A cross-country survey of office workers has found close to half of those people are taking their troubles home, which is causing issues with their sleep patterns.
Conducted by an independent research firm for the temporary staffing company Accountemps, the survey included more than 500 workers across Canada and found close to half were losing sleep over issues at their jobs.
Stating problems with their workload, interpersonal relationships and difficulties within the business, a total of 39 per cent of those surveyed stated they had sleepless nights because of the anxiety stemming from work.
“This is the first time we’ve asked these specific questions, but along the same themes, we have asked questions related to working tired and stress,” said Natasha Ferraro, public relations manager for Robert Half — the company that owns Accountemps.
Delving further into the survey, men noted they experienced more sleeplessness over job-related issues (at 43 per cent) than women did (38 per cent) while younger workers — 18 to 34 years (52 per cent) — were more likely to be consumed by their workload and lie awake thinking about it than older age groups.
When asked the question, “How often do you lose sleep over work?” 48 per cent stated, not very often, while 11 per cent checked, very often, and 28 per cent, somewhat often.
As a follow up, those who indicated they were losing sleep over work were asked to cite what the root causes were.
Forty-six per cent responded they were overwhelmed with the volume and hours at work as well as being unable to get a problem from work out of their head. A further 21 per cent noted a strained relationship with a co-worker was the issue, 18 per cent worried they may lose their job and 12 per cent explained it was nightmare of a boss that kept them awake. (The survey allowed for multiple responses to this question).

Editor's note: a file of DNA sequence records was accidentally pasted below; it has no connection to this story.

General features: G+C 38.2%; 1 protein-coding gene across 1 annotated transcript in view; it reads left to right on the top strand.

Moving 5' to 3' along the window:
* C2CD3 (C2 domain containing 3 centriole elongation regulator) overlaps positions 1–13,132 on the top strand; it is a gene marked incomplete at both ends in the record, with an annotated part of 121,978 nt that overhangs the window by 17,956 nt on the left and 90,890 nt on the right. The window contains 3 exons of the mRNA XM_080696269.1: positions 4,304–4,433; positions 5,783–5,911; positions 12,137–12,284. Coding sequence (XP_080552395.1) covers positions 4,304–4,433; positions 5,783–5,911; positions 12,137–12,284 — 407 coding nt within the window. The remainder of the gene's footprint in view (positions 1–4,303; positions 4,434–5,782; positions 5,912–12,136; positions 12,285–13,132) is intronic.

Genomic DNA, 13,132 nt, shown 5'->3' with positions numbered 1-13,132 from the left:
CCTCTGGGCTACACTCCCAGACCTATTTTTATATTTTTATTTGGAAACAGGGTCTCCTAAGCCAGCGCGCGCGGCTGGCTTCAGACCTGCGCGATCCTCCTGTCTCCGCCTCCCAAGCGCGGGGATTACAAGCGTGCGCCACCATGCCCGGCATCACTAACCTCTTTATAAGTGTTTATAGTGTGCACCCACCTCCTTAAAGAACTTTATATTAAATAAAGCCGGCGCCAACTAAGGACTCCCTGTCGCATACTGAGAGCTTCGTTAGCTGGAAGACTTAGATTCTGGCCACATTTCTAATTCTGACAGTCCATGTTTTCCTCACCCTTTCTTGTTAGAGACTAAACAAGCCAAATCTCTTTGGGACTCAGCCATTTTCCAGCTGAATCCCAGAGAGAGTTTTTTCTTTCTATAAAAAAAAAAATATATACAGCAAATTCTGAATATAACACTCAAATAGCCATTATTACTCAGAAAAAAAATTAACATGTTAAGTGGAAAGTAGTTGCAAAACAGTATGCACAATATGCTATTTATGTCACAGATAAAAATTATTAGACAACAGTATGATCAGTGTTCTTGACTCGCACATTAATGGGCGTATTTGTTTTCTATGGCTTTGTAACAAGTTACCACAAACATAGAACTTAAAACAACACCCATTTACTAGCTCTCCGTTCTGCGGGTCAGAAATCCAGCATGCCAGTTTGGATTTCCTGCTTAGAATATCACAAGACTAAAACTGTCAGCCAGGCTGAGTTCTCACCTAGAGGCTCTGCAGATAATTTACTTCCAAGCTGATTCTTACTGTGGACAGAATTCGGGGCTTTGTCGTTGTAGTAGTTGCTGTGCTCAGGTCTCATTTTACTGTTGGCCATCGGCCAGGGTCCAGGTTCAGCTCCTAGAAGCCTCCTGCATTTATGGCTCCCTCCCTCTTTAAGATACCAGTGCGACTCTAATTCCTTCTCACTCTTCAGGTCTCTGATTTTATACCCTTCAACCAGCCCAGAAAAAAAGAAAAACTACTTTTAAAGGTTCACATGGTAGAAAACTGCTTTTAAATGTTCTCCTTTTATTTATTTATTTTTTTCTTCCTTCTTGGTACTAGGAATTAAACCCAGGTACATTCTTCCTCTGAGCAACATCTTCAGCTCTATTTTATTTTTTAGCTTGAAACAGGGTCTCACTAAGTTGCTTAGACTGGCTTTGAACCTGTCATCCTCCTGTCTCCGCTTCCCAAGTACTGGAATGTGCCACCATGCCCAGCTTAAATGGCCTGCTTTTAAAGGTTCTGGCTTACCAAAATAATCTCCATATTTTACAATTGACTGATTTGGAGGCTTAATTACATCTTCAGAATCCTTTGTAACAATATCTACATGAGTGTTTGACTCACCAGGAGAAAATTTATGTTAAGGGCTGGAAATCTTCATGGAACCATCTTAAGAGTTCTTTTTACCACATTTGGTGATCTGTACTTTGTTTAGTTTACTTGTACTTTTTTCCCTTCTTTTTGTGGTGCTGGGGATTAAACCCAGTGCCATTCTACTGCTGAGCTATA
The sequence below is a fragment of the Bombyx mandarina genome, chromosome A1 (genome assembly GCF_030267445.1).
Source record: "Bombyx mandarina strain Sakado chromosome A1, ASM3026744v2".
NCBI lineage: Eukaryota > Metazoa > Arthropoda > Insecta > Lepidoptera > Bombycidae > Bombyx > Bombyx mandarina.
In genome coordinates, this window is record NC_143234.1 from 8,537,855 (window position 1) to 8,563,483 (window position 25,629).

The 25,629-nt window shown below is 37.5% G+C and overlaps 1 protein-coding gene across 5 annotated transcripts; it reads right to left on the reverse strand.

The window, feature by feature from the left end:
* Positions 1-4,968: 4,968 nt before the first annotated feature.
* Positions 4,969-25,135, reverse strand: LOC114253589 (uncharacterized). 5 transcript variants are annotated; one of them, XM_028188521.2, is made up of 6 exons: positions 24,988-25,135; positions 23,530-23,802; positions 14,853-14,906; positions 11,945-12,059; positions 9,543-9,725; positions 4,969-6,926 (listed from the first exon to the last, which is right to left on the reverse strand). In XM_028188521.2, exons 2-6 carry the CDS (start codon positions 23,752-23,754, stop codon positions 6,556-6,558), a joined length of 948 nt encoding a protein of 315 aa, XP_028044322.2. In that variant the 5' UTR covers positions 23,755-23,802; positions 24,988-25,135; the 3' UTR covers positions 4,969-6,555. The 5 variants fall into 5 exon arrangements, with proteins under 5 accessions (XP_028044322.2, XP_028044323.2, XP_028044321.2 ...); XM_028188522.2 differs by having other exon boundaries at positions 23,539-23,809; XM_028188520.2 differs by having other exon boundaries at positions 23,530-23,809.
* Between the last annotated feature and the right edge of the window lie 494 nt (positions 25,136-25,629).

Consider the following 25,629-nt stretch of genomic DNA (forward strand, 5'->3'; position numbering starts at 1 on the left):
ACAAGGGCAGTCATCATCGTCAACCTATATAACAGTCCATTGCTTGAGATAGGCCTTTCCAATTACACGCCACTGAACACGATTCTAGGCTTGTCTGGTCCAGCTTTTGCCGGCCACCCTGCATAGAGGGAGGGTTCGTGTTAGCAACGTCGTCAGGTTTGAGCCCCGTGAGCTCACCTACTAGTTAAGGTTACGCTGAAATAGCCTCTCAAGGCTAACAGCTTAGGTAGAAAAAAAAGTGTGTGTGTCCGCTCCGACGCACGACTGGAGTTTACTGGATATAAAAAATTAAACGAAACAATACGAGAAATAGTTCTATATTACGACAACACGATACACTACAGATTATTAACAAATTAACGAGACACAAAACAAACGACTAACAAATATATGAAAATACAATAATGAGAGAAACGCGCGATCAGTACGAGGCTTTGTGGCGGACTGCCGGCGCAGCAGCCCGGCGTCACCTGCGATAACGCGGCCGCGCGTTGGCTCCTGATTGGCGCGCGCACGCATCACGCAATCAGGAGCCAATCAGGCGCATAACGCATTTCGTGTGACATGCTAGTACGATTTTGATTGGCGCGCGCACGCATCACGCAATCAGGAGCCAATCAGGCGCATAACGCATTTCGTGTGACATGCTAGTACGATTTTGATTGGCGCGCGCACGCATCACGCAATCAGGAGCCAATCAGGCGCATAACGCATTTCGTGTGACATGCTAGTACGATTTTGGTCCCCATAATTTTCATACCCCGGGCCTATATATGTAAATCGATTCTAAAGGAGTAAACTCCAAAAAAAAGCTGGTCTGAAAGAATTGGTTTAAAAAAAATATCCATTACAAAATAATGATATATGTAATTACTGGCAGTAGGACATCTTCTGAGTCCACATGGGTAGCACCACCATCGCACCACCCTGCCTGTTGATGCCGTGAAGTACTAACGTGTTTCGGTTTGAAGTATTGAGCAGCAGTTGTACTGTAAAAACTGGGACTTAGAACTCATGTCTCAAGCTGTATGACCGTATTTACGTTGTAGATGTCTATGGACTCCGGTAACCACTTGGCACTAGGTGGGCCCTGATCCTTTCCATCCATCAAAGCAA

Canadian president of Accountemps, David King, explained it’s challenging to leave work behind mostly because people are far more connected to their job even after they walk out of the office.
“If work is weighing on you, schedule time with your manager to address your concerns. Be clear about the off-hours impact it’s having on you and discuss where you can adjust deadlines, bring in extra help, or share projects to alleviate pressure,” he said, adding bosses need to actively offer support and check on staff to maintain productivity.
“Well-rested employees are often more engaged and productive. Providing your teams with the resources to prioritize and collaborate effectively will ensure they are able to keep business goals on track – without compromising work-life balance.”